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Applied Optics

Applied Optics

APPLICATIONS-CENTERED RESEARCH IN OPTICS

  • Vol. 9, Iss. 8 — Aug. 1, 1970
  • pp: 1789–1797

The Remote Detection of Clear Air Turbulence by Infrared Radiation

R. W. Astheimer  »View Author Affiliations


Applied Optics, Vol. 9, Issue 8, pp. 1789-1797 (1970)
http://dx.doi.org/10.1364/AO.9.001789


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Abstract

Clear air turbulence (CAT) is frequently associated with horizontal temperature gradients of the atmosphere. An instrument has been developed for detecting such gradients remotely by sensing the infrared radiation emitted by the carbon dioxide in the atmosphere. Three of these instruments have been installed on commercial jet aircraft, to evalute this technique for providing advance warning of CAT. Many light turbulence encounters have been detected as much as 80 miles (130 km) (8 min) in advance. A high false alarm rate was experienced because of temperature gradients not associated with turbulence. No severe turbulence has been encountered to date. It is hoped that the temperature effects associated with severe turbulence will be large enough to permit establishing higher alarm threshold levels which will substantially reduce the false alarm rate. Future plans include evaluation of a vertical scan mode for detection of temperature inversions.

© 1970 Optical Society of America

History
Original Manuscript: January 15, 1970
Published: August 1, 1970

Citation
R. W. Astheimer, "The Remote Detection of Clear Air Turbulence by Infrared Radiation," Appl. Opt. 9, 1789-1797 (1970)
http://www.opticsinfobase.org/ao/abstract.cfm?URI=ao-9-8-1789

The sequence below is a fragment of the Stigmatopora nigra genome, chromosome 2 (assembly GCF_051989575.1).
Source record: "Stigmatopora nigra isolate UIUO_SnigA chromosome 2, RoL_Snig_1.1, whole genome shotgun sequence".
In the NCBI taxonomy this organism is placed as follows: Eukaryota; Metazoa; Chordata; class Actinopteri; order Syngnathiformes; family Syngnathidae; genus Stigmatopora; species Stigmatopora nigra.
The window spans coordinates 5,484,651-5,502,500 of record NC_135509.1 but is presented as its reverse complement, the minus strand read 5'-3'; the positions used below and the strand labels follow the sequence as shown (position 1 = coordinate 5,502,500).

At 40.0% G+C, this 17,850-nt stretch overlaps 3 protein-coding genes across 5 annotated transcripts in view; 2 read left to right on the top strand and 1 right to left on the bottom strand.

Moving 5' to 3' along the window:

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References

  1. P. W. Kadlec, “Exploration of the Relationship between Atmospheric Temperature Change and CAT,” Joint ION–SAE Conference on CAT, Feb. 1966, Washington, D.C.
  2. L. D. Kaplan, J. Opt. Soc. Amer. 49, 1004 (1959). [CrossRef]
  3. D. Q. Wark, H. E. Fleming, Monthly Weather Rev. 94, 351 (1966). [CrossRef]
  4. G. K. Mather, M. Weiss, in Proc. 5th Symp. Remote Sensing Environ., April 1968, University of Michigan.
  5. F. A. Mitchell, D. T. Prophet, in Clear Air Turbulence and Its Detection, Y. H. Pao, A. Goldburg, Eds. (Plenum Press, New York, 1969), pp. 144–82.
  6. W. L. Wolfe, Ed. Handbook of Military Infrared Technology (Office of Naval Research, Washington, D.C., 1965), Chap. 18.
  7. V. R. Stull, P. J. Wyatt, G. N. Plass, Infrared Transmission Studies, Vol. 3, , Space Systems Division, Air Force Systems Command.
  8. R. Jimenez, M. Weiss, “Some Results of Inflight Testing an Infrared Sensor as a CAT Detector,” 6th Symp. Remote Sensing Environ., Oct. 1969, University of Michigan.
  9. E. F. Flint, see Ref. 5, pp. 449–75

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